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spaceSpace and Physics

This Star Might Be Eating Some Of Its Own Planets

author

Jonathan O'Callaghan

Senior Staff Writer

clockSep 22 2017, 15:12 UTC

I'm reliably informed this is an illustration. Fun Way Illustration/Shutterstock

A star 320 light-years from Earth appears to be eating some of its planets, which may explain why it’s quite different from its sibling star.

Led by Semyeong Oh from Princeton University, the study announcing the finding is available on arXiv. The team used data from ESA’s Gaia telescope, which is busy looking at 1 billion stars in our galaxy, to investigate this phenomenon.

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The researchers looked at a binary pair of stars, called HD 240430 and HD 240429, separated by 2 light-years. While they were both born about 4 billion years ago, probably from the same interstellar cloud, they appear to have strangely different chemical compositions.

The reason, according to Oh and her team, may be that the former star has eaten some of its planets, or some of the planetary material that gives rise to them. This has given it a different composition from its companion star, for example it has a higher amount of lithium. The researchers have thus nicknamed the star “Kronos”, after the Greek god who ate his own children.

“We therefore suggest that the star HD 240430, ‘Kronos’, accreted 15 [Earth masses] of rocky material after birth,” the team wrote. Kronos and its companion, dubbed Krios after the lesser-known brother of Kronos, are both Sun-like stars.

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Three other theories for their different compositions are proposed, including the difference in age (Kronos is slightly older by about 300 million years), the possibility they were not born from the same cloud, and non-uniformity in the initial cloud itself.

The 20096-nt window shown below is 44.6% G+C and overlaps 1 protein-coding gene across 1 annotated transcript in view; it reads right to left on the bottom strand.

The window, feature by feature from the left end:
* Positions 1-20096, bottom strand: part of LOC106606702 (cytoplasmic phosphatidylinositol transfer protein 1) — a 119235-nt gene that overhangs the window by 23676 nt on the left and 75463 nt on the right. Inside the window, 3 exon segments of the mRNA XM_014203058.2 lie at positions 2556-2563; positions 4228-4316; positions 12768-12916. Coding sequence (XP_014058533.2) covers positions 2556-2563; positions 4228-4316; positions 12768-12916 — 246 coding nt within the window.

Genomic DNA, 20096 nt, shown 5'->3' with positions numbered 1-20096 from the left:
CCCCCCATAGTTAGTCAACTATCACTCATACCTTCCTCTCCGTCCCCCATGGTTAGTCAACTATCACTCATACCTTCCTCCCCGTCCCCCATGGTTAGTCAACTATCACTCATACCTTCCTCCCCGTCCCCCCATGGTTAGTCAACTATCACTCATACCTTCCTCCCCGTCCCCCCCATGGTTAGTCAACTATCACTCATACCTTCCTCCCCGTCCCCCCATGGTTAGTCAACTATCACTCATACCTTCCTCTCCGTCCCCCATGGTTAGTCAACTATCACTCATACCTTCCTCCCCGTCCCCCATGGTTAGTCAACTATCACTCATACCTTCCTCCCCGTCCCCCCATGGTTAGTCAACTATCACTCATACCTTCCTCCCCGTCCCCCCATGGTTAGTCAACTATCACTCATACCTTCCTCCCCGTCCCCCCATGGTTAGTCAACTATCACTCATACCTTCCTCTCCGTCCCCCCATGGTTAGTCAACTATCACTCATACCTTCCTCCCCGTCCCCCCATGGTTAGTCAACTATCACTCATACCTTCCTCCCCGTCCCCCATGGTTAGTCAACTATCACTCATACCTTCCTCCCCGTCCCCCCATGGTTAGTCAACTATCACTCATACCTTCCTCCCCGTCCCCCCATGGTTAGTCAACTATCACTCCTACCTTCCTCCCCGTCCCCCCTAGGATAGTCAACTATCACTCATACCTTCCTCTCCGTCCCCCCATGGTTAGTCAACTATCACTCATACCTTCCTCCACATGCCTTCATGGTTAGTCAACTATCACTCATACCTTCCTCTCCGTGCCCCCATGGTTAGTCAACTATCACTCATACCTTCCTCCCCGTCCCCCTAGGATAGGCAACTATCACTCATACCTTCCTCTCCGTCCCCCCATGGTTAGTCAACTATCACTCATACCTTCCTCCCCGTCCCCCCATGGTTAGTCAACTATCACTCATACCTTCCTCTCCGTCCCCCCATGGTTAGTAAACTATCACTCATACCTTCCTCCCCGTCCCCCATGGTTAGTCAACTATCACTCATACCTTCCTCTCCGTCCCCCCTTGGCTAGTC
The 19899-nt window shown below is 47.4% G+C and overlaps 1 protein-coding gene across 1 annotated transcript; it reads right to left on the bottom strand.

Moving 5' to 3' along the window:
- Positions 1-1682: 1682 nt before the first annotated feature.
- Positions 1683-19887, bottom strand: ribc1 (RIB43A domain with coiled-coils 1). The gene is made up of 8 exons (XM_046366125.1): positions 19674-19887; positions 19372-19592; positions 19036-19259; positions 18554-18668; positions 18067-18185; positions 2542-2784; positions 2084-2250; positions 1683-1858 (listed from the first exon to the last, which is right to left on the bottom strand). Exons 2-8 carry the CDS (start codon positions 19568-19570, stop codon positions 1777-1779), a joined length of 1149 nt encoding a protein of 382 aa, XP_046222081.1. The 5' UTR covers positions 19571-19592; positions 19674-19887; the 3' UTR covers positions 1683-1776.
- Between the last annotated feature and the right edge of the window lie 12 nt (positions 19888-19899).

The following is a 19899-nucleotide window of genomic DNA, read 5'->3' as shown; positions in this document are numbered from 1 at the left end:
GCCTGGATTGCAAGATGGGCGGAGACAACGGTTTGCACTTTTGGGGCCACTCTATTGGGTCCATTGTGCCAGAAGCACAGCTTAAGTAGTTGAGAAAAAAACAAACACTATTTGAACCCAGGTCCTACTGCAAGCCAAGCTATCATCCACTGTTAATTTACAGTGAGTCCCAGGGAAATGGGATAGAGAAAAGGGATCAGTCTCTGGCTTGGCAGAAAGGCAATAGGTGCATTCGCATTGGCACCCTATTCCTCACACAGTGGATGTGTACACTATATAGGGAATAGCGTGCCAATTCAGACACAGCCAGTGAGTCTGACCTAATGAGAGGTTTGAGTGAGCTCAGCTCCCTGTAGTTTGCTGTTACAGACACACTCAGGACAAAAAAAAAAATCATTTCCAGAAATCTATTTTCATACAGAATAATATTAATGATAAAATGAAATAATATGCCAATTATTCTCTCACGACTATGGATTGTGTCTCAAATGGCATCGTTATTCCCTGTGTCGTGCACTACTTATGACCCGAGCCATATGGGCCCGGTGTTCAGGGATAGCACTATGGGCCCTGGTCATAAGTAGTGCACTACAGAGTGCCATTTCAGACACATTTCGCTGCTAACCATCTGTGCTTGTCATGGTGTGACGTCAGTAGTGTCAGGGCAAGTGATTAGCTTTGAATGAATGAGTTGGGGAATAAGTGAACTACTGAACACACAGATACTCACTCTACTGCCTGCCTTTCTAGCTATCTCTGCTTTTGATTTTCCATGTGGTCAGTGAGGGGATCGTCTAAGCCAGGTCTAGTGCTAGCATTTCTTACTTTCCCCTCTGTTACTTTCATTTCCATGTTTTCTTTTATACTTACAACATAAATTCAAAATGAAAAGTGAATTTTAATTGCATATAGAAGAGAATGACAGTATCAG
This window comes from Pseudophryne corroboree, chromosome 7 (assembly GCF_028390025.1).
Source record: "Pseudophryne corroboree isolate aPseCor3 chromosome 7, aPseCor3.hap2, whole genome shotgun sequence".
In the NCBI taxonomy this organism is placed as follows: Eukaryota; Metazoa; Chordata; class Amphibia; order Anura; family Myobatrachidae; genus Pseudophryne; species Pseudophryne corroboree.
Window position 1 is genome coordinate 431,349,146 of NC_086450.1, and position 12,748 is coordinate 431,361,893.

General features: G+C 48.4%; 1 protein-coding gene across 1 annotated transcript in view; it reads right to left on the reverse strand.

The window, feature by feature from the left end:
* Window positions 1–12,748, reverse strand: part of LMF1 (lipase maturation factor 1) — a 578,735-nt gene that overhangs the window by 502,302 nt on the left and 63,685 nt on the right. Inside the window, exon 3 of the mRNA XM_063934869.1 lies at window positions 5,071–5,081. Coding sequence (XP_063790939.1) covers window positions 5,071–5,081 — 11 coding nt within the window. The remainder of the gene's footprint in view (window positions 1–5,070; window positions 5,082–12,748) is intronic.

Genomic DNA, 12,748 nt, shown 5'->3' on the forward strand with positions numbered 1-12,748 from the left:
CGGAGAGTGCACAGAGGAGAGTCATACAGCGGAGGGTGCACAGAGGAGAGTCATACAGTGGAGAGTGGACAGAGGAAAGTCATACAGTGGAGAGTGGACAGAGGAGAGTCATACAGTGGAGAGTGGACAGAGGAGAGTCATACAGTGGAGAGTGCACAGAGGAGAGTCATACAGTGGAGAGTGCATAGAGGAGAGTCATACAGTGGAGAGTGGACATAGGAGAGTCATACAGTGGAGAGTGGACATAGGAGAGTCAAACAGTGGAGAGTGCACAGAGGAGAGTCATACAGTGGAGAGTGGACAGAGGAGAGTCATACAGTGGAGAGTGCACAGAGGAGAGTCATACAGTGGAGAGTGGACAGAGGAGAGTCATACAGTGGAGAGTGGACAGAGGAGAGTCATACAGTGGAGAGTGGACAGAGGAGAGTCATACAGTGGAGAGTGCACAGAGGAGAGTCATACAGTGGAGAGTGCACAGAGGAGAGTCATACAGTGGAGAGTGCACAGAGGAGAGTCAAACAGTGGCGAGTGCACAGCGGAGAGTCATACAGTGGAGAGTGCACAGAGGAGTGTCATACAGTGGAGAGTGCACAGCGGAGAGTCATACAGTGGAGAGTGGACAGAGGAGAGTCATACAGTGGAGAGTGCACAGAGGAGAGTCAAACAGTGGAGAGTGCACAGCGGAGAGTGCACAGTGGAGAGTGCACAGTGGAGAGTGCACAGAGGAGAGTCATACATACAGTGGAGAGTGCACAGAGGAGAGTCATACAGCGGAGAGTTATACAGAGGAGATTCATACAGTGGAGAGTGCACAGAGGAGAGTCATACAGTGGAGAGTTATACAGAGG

However, the researchers favor the planet idea. Quite why this would have happened around one star but not the other isn’t clear, though. It’s possible a passing star could have disrupted the orbits of Kronos’ inner planets, while Krios was unaffected.

We've seen other hints of stars eating planets before, like WASP-12b here. NASA/ESA/G. Bacon

“If this did happen to Kronos, any remaining outer giant planets around it might have stretched-out orbits, suggesting they participated in the same cataclysm that led to the demise of their siblings,” New Scientist noted. “To test this, the team has begun looking for giant planets around both Kronos and Krios.”

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This result would be unusual, but not unheard of. We’ve actually found quite a few stars eating planets before, including one spotted by NASA's Hubble telescope in 2010. Here, an extremely hot planet called WASP-12b, in a tight orbit, was seen being ripped apart. A similar world was found in 2016.

What’s more, planet eating has also been considered a possible cause of the “alien megastructure” star, which has been seen dramatically dipping in light on repeated occasions. The debris being released from such a cosmic meal could be blocking the star's light.


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